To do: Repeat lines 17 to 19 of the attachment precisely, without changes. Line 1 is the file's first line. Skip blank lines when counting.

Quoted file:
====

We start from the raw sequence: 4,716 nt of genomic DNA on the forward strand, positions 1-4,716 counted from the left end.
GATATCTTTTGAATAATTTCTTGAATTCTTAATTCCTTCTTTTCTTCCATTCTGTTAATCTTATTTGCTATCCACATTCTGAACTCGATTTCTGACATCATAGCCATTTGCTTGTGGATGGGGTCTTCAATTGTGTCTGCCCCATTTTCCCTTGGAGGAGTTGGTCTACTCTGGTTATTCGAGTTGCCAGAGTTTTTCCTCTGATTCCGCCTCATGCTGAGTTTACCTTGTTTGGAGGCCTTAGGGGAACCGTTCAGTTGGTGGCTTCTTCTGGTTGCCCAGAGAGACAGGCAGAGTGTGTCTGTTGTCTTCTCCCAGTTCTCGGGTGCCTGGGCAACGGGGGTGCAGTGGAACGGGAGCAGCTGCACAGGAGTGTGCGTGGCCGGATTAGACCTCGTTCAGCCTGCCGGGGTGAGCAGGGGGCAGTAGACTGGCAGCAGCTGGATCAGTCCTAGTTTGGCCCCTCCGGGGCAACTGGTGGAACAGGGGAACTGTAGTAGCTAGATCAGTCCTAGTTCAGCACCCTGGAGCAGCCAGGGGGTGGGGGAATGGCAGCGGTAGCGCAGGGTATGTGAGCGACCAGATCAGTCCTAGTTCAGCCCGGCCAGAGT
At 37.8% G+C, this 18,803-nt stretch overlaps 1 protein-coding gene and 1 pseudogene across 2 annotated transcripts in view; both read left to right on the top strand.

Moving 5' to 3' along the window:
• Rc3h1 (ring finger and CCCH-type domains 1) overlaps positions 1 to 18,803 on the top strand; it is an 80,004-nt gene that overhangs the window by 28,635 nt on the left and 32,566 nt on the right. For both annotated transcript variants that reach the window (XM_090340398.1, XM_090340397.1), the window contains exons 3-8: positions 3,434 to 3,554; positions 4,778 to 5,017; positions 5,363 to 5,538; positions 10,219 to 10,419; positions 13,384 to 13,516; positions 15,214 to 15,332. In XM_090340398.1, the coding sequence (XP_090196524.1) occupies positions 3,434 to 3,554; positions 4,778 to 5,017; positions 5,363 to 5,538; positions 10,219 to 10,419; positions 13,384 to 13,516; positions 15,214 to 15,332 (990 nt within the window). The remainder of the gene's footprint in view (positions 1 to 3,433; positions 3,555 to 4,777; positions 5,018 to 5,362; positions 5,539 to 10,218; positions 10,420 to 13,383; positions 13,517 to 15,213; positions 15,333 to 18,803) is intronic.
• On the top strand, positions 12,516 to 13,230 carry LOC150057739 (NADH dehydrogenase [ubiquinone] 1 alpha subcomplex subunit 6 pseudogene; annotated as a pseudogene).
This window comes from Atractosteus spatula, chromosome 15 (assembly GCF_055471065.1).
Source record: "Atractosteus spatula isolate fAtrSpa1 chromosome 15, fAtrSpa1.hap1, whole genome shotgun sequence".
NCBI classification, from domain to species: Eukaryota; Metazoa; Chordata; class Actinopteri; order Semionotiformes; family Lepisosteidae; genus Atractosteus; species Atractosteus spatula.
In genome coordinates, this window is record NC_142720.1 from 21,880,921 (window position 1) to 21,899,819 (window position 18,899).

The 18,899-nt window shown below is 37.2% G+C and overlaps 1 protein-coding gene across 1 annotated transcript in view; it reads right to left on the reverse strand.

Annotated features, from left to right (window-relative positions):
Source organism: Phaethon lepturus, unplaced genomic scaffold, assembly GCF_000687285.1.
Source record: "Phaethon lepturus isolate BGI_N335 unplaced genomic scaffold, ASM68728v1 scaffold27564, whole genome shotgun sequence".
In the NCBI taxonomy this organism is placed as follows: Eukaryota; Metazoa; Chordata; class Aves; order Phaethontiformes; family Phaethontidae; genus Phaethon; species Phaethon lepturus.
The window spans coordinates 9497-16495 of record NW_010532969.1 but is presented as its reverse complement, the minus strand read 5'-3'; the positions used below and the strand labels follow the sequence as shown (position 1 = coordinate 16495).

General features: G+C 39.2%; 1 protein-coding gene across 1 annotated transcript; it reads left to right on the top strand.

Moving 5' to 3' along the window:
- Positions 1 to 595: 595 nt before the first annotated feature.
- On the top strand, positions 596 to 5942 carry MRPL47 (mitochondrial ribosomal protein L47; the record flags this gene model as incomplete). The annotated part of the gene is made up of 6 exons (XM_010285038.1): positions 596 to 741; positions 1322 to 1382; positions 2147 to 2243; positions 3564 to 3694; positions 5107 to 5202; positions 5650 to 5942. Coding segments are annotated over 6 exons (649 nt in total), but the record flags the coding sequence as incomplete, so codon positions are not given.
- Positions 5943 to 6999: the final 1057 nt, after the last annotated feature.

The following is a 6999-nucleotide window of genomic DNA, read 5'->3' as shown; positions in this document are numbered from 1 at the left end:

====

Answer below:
General features: G+C 39.2%; 1 protein-coding gene across 1 annotated transcript; it reads left to right on the top strand.

Moving 5' to 3' along the window:
- Positions 1 to 595: 595 nt before the first annotated feature.